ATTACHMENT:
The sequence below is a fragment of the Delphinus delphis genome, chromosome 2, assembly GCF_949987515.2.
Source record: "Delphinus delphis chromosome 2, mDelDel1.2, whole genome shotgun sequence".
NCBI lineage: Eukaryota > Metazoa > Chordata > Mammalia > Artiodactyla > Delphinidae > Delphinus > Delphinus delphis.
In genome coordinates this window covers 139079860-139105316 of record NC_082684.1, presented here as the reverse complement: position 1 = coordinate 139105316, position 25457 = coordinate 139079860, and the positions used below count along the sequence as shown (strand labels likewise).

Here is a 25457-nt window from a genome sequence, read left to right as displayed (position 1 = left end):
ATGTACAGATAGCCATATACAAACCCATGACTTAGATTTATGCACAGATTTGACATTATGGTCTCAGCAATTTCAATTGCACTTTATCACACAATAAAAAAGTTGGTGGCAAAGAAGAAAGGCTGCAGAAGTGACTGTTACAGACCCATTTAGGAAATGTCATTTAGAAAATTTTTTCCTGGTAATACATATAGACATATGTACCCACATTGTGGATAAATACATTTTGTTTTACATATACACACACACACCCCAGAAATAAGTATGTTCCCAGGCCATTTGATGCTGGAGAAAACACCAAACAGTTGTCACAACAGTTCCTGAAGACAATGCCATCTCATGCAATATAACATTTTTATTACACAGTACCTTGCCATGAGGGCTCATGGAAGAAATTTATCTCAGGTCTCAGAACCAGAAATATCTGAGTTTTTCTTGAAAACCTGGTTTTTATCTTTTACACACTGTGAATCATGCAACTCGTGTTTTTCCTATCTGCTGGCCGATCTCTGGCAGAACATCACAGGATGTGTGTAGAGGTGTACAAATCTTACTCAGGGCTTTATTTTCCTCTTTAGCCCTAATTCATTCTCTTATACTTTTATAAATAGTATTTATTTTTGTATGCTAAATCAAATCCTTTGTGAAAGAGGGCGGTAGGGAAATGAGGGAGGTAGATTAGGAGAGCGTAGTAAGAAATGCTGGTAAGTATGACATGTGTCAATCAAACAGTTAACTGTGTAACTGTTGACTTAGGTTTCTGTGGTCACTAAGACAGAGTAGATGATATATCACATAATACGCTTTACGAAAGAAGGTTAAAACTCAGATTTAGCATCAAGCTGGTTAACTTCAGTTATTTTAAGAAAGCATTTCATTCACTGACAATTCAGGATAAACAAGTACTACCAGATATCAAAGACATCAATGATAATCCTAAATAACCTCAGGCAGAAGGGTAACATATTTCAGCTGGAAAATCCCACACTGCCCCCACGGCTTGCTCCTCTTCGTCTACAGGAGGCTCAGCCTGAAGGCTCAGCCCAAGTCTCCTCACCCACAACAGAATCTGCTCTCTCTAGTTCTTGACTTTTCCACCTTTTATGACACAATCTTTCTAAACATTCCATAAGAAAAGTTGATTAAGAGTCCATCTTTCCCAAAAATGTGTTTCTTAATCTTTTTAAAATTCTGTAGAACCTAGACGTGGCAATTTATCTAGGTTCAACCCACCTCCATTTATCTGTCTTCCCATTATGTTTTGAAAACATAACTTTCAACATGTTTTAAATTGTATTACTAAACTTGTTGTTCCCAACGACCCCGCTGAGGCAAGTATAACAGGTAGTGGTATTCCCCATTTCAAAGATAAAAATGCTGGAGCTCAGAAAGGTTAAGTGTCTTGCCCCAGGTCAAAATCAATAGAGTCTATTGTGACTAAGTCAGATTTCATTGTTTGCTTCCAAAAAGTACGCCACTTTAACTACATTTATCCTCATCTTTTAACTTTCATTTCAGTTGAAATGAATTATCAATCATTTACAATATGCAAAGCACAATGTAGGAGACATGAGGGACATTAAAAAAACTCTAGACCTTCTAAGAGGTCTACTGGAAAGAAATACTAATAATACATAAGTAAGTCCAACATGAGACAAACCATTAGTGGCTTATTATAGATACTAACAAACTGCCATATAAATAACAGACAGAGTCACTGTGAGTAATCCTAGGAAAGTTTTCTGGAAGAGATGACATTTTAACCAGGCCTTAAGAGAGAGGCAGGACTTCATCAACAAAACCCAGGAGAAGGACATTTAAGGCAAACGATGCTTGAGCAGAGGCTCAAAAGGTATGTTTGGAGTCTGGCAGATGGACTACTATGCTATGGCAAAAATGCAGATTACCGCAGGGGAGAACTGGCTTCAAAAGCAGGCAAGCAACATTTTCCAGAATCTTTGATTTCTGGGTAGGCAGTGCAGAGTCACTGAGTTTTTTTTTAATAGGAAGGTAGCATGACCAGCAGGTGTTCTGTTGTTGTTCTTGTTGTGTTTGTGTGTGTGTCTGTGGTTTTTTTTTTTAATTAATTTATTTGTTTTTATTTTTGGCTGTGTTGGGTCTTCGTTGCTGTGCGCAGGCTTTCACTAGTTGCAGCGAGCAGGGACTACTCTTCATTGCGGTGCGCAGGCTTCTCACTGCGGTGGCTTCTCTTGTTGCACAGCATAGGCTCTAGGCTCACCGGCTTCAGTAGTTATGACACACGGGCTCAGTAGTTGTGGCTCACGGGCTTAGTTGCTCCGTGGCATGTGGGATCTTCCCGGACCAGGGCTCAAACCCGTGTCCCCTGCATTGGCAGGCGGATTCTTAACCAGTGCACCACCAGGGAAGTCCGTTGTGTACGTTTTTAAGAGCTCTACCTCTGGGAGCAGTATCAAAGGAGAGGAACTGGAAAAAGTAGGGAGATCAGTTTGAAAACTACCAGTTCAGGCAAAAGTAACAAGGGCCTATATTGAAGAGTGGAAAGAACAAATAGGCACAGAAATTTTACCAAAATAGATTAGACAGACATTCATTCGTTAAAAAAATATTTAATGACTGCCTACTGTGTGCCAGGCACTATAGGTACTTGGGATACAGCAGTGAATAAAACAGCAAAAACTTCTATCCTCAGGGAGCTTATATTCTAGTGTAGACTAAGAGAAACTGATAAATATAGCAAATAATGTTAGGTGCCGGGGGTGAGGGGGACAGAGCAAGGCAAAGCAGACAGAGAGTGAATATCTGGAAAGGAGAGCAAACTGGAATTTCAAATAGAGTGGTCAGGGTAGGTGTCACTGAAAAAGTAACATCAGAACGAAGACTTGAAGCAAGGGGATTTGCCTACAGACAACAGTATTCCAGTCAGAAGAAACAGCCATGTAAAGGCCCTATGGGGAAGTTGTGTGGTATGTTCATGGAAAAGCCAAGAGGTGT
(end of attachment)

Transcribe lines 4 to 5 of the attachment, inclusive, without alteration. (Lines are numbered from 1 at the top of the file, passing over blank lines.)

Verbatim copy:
In genome coordinates this window covers 139079860-139105316 of record NC_082684.1, presented here as the reverse complement: position 1 = coordinate 139105316, position 25457 = coordinate 139079860, and the positions used below count along the sequence as shown (strand labels likewise).

Here is a 25457-nt window from a genome sequence, read left to right as displayed (position 1 = left end):